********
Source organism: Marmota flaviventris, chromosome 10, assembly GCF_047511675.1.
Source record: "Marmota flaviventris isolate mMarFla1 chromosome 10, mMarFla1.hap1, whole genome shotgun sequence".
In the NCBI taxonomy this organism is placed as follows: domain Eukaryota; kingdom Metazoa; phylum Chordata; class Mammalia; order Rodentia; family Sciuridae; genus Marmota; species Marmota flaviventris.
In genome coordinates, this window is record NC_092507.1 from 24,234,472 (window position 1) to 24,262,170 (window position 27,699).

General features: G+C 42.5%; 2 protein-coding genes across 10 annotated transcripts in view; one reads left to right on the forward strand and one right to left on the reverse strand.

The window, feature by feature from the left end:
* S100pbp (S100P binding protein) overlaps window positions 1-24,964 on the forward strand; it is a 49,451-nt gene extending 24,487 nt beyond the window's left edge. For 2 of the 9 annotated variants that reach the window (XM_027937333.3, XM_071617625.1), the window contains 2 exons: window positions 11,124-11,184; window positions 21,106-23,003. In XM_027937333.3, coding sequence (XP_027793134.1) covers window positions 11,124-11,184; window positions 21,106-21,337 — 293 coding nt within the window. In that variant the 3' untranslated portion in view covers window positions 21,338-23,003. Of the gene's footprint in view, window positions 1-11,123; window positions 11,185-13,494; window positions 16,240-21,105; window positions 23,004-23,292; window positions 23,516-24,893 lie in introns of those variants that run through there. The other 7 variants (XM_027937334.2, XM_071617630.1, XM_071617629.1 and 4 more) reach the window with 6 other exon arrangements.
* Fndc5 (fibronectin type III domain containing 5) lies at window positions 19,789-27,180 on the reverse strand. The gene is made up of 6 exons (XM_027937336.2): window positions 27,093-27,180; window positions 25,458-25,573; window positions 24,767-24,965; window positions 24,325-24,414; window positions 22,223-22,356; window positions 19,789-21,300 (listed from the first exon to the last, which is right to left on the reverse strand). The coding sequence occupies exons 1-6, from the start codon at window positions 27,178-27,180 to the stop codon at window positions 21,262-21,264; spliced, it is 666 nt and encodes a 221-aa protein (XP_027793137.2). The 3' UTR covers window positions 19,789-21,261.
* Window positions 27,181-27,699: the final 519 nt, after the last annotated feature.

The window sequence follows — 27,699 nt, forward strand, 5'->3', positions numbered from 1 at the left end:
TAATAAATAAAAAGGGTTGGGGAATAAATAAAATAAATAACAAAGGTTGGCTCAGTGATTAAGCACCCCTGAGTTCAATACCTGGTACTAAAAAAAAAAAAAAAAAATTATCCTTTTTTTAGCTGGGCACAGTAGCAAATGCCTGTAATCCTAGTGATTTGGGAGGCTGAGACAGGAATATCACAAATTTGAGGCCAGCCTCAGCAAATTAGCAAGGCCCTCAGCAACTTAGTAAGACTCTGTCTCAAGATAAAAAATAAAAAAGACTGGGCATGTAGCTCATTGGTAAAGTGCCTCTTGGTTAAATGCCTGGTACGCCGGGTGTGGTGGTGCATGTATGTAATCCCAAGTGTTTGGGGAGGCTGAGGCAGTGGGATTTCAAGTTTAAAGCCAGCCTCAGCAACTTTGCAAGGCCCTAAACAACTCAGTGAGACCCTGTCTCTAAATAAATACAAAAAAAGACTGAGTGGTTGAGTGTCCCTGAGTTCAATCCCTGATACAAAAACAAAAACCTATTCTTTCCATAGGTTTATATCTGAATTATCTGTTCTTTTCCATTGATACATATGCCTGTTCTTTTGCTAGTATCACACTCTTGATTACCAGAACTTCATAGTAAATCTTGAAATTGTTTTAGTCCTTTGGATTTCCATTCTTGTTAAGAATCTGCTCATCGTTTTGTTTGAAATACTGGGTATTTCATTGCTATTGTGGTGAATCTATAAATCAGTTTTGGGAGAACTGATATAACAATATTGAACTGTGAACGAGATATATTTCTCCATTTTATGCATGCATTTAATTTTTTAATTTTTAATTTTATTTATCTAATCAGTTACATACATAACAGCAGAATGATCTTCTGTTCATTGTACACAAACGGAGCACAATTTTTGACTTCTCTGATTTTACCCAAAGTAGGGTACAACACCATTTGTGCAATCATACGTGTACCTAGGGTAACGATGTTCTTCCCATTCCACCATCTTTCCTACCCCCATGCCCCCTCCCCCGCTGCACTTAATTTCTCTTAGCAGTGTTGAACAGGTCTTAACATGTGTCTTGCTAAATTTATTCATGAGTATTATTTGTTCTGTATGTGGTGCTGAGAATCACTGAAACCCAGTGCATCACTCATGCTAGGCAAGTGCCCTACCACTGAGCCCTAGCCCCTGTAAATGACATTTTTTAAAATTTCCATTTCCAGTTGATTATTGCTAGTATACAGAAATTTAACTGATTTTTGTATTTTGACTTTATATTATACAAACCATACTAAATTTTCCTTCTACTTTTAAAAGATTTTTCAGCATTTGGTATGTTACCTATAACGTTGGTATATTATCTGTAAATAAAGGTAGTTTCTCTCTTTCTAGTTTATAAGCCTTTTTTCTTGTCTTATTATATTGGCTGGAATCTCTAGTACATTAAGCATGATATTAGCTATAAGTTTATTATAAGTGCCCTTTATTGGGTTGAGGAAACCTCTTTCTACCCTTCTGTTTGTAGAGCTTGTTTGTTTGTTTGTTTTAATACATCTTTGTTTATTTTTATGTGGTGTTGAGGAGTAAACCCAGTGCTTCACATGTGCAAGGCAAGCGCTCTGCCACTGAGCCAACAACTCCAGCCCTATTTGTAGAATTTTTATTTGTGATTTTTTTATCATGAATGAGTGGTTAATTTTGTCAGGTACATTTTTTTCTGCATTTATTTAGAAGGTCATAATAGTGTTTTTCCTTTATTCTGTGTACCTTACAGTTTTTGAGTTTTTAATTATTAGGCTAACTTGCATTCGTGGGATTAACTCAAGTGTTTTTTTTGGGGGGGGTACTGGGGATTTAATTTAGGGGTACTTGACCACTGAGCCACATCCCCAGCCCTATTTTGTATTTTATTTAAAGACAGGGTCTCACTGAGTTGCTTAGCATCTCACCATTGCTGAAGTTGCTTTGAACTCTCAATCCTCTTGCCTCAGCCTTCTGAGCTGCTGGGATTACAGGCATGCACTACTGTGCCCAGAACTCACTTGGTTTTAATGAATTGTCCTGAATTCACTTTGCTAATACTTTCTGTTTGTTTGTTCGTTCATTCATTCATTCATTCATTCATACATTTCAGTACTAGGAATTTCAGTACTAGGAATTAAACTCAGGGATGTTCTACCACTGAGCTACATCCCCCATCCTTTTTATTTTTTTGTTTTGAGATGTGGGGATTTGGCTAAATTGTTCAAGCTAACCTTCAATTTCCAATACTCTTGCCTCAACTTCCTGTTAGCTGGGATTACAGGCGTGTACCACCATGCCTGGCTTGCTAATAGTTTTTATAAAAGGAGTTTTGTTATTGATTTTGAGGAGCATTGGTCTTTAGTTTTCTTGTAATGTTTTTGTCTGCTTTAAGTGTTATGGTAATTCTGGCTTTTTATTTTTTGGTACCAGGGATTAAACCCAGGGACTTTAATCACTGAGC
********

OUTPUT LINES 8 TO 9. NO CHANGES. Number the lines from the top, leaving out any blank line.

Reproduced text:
* Fndc5 (fibronectin type III domain containing 5) lies at window positions 19,789-27,180 on the reverse strand. The gene is made up of 6 exons (XM_027937336.2): window positions 27,093-27,180; window positions 25,458-25,573; window positions 24,767-24,965; window positions 24,325-24,414; window positions 22,223-22,356; window positions 19,789-21,300 (listed from the first exon to the last, which is right to left on the reverse strand). The coding sequence occupies exons 1-6, from the start codon at window positions 27,178-27,180 to the stop codon at window positions 21,262-21,264; spliced, it is 666 nt and encodes a 221-aa protein (XP_027793137.2). The 3' UTR covers window positions 19,789-21,261.
* Window positions 27,181-27,699: the final 519 nt, after the last annotated feature.